Tanna Jellison of Bangor was a sophomore at the University of Maine when she started to worry about a lump in her neck. She’d noticed it before, but the swelling suddenly grew quickly over the span of a month.
Her parents told her not to stress when Jellison, then 20, mused that the lump could be cancerous. She had no other symptoms, but Jellison was convinced she needed to visit her doctor and set up an appointment.
Within a week, Jellison was diagnosed with stage two Hodgkin’s lymphoma, a cancer of the lymphatic system. Along with the lymph node in her neck, the cancer had spread to two lymph nodes in her chest.
As a full-time student working three jobs, her first reaction wasn’t desperation or fear.
“I honestly was like, I don’t have time for this,” Jellison said. “I have other things I need to do.”
Her parents were scared, she said, but it never occurred to Jellison that she might not survive.
“I never thought about dying, I never thought that I couldn’t beat it,” she said. “I was more mad.”
Hodgkin’s lymphoma, also known as Hodgkin’s disease, is one of two prevalent types of cancers of the lymphatic system. The other type, non-Hodgkin’s lymphoma, is much more common.
Hodgkin’s lymphoma is most often diagnosed in people between the ages of 15 and 35, and those older than 55. It’s considered one of the most curable forms of cancer, especially when diagnosed and treated early.
Today, Jellison’s glad she sought medical attention before her cancer spread further. She urged other young adults to take their health concerns seriously, rather than brush off a suspicious mole or lump. Jellison has shared her story with the 15-40 Connection, a Westborough, Mass., nonprofit working to improve teen and young adult cancer survival rates through early detection.
“It can happen to you, so don’t put it off,” she said. “The longer you put it off, the worse it could end up being.”
After eight rounds of chemotherapy and surgery on the lymph node in her neck, Jellison’s back on her feet. She graduated from UMaine in December with a degree in psychology and works in Bangor with children with special needs.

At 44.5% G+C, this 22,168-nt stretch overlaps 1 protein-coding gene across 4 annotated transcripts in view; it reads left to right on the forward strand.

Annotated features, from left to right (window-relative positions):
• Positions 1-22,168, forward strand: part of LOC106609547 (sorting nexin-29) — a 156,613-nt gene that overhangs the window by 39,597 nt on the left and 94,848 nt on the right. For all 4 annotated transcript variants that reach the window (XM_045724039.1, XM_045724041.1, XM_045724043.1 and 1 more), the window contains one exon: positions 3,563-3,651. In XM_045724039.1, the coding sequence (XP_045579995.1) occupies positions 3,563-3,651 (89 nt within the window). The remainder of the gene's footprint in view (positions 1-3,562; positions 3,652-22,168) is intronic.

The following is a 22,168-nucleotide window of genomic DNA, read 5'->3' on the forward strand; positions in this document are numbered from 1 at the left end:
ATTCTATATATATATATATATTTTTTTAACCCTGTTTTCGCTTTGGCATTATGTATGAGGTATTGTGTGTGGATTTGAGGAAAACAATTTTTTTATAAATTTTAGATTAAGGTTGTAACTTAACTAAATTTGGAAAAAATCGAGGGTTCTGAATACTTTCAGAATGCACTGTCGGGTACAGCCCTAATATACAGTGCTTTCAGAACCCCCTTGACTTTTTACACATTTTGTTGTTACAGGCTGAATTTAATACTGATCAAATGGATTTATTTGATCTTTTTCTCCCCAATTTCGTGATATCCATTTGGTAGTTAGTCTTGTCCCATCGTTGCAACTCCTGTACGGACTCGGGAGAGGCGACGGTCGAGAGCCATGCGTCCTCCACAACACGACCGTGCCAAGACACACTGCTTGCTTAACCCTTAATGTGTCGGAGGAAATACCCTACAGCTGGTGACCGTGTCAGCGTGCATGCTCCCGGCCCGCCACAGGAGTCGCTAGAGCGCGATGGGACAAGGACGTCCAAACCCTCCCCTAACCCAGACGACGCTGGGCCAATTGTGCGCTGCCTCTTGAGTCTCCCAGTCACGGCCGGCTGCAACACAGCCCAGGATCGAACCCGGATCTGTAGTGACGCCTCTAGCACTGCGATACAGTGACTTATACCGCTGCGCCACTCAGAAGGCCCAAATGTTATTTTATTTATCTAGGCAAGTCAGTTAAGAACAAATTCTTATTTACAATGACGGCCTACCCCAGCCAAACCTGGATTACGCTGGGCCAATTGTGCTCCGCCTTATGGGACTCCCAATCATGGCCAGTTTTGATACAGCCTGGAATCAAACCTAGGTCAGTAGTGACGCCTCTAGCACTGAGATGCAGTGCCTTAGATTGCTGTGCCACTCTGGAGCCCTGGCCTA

In June, Jellison, now 23, celebrated three years living cancer free.
“I’m feeling great, definitely back to 100 percent,” she said.
While she warned other young adults that cancer can strike anyone, she also stressed that the disease can often be treated and managed.
“I want people to realize that it can be cancer, but it’s not the scariest thing in the world … Look at what happened to me, and I’m fine now.”
Nationally, an estimated 11,630 new cases of cancer are expected to occur this year among children aged 15 and younger, according to the American Cancer Society. The most common childhood cancer is leukemia, followed by brain and other central nervous system tumors. Hodgkin’s lymphoma and non-Hodgkin’s lymphoma are expected to each make up about 4 percent of cancers among children.
Survival for all invasive childhood cancers combined has improved markedly over the past 30 years as a result of new and improved treatments, according to the cancer society. The five-year survival rate among children aged 15 and under was 96 percent for Hodgkin’s lymphoma and 86 percent for non-Hodgkin’s lymphoma from 2002-2008, the most recent time period available.
During her treatment, Jellison, known all her life for her thick red hair, declined advice from her doctors and nurses to shave her head before the chemotherapy left her bald. She didn’t want everyone to look at her and know she had cancer, she said. Luckily, while her hair thinned, she kept much of it and wore hats to cover up a small bald spot.
“It helped me because I didn’t feel like everyone knew what was going on,” she said.
Today, she still gets a certain reaction when she runs into old teachers, friends of her parents, and others, she said. Remembering her illness, they look at her with a mix of sympathy, concern, and relief that Jellison lightheartedly describes as “cancer eyes.”
“It was three years ago, I’m fine,” she said.
While her life has returned to normal, her cancer diagnosis left its mark on Jellison’s family. Before her illness, Jellison, her parents and her two older brothers were never particularly “lovey,” she said. Now, they always make sure to say, “I love you,” she said.
“You need to just tell the ones that you love that you love them and take each day as it comes because you never know what’s going to happen,” Jellison said.